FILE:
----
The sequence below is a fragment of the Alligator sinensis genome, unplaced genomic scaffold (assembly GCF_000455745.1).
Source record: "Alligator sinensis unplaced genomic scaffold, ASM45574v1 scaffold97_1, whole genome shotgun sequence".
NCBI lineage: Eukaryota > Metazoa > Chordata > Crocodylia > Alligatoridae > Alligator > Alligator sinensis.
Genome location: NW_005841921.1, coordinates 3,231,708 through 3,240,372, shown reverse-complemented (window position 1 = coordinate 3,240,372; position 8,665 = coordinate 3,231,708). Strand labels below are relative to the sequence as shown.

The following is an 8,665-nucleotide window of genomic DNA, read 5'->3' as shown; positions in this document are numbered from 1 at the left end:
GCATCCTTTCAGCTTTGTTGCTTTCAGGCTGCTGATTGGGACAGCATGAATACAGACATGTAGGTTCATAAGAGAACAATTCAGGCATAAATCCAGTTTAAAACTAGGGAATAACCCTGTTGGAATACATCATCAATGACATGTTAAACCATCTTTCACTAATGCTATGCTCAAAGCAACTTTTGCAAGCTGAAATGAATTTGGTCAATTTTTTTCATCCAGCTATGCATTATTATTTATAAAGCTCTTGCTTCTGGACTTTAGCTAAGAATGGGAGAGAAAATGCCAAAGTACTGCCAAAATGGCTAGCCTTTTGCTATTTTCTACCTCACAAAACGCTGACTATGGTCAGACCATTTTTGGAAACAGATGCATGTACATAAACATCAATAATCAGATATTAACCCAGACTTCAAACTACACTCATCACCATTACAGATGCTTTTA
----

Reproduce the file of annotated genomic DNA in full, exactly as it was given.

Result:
The sequence below is a fragment of the Alligator sinensis genome, unplaced genomic scaffold (assembly GCF_000455745.1).
Source record: "Alligator sinensis unplaced genomic scaffold, ASM45574v1 scaffold97_1, whole genome shotgun sequence".
NCBI lineage: Eukaryota > Metazoa > Chordata > Crocodylia > Alligatoridae > Alligator > Alligator sinensis.
Genome location: NW_005841921.1, coordinates 3,231,708 through 3,240,372, shown reverse-complemented (window position 1 = coordinate 3,240,372; position 8,665 = coordinate 3,231,708). Strand labels below are relative to the sequence as shown.

The following is an 8,665-nucleotide window of genomic DNA, read 5'->3' as shown; positions in this document are numbered from 1 at the left end:
GCATCCTTTCAGCTTTGTTGCTTTCAGGCTGCTGATTGGGACAGCATGAATACAGACATGTAGGTTCATAAGAGAACAATTCAGGCATAAATCCAGTTTAAAACTAGGGAATAACCCTGTTGGAATACATCATCAATGACATGTTAAACCATCTTTCACTAATGCTATGCTCAAAGCAACTTTTGCAAGCTGAAATGAATTTGGTCAATTTTTTTCATCCAGCTATGCATTATTATTTATAAAGCTCTTGCTTCTGGACTTTAGCTAAGAATGGGAGAGAAAATGCCAAAGTACTGCCAAAATGGCTAGCCTTTTGCTATTTTCTACCTCACAAAACGCTGACTATGGTCAGACCATTTTTGGAAACAGATGCATGTACATAAACATCAATAATCAGATATTAACCCAGACTTCAAACTACACTCATCACCATTACAGATGCTTTTA